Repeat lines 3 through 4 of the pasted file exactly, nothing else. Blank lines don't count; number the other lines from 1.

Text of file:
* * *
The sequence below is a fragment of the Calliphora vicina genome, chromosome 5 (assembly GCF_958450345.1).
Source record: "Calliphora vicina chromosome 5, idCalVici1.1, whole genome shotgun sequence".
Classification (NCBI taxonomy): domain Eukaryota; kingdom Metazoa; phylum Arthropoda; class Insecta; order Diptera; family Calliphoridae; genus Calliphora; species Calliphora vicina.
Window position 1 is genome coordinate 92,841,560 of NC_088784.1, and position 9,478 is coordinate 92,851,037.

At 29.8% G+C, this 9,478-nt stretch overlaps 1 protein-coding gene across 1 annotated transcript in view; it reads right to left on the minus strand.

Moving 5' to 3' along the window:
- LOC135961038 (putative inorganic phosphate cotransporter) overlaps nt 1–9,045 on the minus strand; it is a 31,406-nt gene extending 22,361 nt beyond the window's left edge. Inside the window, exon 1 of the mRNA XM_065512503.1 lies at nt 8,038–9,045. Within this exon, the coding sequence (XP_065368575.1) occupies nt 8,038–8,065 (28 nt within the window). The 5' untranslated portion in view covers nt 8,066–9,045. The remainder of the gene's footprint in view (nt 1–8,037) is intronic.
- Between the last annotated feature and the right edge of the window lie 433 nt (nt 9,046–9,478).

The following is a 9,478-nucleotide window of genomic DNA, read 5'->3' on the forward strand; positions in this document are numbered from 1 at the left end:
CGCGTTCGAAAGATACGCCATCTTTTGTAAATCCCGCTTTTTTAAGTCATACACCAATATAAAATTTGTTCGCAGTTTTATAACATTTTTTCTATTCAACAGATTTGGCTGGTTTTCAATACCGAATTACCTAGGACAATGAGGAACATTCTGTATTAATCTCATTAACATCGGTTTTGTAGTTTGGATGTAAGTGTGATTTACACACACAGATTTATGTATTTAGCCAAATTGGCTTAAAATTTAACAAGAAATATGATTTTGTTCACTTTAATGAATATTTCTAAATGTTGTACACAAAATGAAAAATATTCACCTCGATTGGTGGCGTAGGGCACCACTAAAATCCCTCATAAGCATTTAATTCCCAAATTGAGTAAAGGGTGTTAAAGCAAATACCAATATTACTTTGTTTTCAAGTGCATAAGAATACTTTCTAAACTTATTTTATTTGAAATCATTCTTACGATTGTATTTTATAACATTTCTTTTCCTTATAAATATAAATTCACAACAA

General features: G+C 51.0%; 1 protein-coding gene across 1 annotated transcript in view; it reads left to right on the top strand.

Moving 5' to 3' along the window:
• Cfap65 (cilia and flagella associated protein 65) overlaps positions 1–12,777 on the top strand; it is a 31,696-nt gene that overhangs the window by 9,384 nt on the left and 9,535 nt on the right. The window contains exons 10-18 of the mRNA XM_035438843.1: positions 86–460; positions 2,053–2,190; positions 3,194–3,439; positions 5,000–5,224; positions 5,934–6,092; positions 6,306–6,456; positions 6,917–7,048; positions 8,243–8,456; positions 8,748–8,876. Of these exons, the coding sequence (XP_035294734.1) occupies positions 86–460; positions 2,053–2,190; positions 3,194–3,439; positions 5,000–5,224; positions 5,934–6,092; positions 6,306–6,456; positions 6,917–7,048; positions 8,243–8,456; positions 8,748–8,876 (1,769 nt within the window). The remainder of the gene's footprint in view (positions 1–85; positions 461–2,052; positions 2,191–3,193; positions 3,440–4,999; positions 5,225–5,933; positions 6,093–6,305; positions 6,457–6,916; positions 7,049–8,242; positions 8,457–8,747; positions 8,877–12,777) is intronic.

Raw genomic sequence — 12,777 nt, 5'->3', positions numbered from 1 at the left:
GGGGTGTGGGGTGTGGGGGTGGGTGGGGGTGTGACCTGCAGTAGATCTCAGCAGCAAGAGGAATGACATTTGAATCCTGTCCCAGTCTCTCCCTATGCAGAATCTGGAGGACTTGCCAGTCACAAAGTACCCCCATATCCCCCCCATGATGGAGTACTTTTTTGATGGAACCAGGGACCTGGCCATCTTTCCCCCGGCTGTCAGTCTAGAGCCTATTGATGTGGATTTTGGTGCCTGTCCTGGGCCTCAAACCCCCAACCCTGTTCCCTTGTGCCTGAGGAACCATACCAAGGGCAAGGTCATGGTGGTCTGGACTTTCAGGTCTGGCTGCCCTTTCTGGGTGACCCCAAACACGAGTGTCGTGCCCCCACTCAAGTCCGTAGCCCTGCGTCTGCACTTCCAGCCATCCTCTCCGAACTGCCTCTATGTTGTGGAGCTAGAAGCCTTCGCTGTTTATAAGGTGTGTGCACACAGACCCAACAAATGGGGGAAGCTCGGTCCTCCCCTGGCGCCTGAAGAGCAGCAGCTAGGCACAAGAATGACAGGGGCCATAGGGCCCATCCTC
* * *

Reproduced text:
Classification (NCBI taxonomy): domain Eukaryota; kingdom Metazoa; phylum Arthropoda; class Insecta; order Diptera; family Calliphoridae; genus Calliphora; species Calliphora vicina.
Window position 1 is genome coordinate 92,841,560 of NC_088784.1, and position 9,478 is coordinate 92,851,037.